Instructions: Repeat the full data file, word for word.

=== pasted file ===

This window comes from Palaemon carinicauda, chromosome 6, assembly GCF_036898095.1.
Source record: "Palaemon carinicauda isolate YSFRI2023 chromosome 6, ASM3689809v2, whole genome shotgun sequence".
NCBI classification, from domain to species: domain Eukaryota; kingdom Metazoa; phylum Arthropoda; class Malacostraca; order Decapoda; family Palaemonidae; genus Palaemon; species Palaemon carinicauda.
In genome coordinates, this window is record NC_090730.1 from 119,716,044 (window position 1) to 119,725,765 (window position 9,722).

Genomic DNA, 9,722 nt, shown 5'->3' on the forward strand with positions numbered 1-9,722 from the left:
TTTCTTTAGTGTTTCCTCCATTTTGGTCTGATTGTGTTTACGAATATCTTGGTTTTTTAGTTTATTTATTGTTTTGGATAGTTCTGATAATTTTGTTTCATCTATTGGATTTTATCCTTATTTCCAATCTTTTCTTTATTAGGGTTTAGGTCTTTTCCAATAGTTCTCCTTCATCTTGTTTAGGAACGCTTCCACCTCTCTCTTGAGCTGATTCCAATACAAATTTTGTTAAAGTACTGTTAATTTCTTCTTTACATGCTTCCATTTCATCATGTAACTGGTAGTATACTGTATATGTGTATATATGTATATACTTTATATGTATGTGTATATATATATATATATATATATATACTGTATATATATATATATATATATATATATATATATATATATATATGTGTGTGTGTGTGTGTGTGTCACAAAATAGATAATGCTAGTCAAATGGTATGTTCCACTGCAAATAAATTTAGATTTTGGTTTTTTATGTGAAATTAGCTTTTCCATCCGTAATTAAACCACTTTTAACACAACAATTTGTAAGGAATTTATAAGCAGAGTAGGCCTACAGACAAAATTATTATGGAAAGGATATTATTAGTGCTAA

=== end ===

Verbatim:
This window comes from Palaemon carinicauda, chromosome 6, assembly GCF_036898095.1.
Source record: "Palaemon carinicauda isolate YSFRI2023 chromosome 6, ASM3689809v2, whole genome shotgun sequence".
NCBI classification, from domain to species: domain Eukaryota; kingdom Metazoa; phylum Arthropoda; class Malacostraca; order Decapoda; family Palaemonidae; genus Palaemon; species Palaemon carinicauda.
In genome coordinates, this window is record NC_090730.1 from 119,716,044 (window position 1) to 119,725,765 (window position 9,722).

Genomic DNA, 9,722 nt, shown 5'->3' on the forward strand with positions numbered 1-9,722 from the left:
TTTCTTTAGTGTTTCCTCCATTTTGGTCTGATTGTGTTTACGAATATCTTGGTTTTTTAGTTTATTTATTGTTTTGGATAGTTCTGATAATTTTGTTTCATCTATTGGATTTTATCCTTATTTCCAATCTTTTCTTTATTAGGGTTTAGGTCTTTTCCAATAGTTCTCCTTCATCTTGTTTAGGAACGCTTCCACCTCTCTCTTGAGCTGATTCCAATACAAATTTTGTTAAAGTACTGTTAATTTCTTCTTTACATGCTTCCATTTCATCATGTAACTGGTAGTATACTGTATATGTGTATATATGTATATACTTTATATGTATGTGTATATATATATATATATATATATATACTGTATATATATATATATATATATATATATATATATATATATATATGTGTGTGTGTGTGTGTGTGTCACAAAATAGATAATGCTAGTCAAATGGTATGTTCCACTGCAAATAAATTTAGATTTTGGTTTTTTATGTGAAATTAGCTTTTCCATCCGTAATTAAACCACTTTTAACACAACAATTTGTAAGGAATTTATAAGCAGAGTAGGCCTACAGACAAAATTATTATGGAAAGGATATTATTAGTGCTAA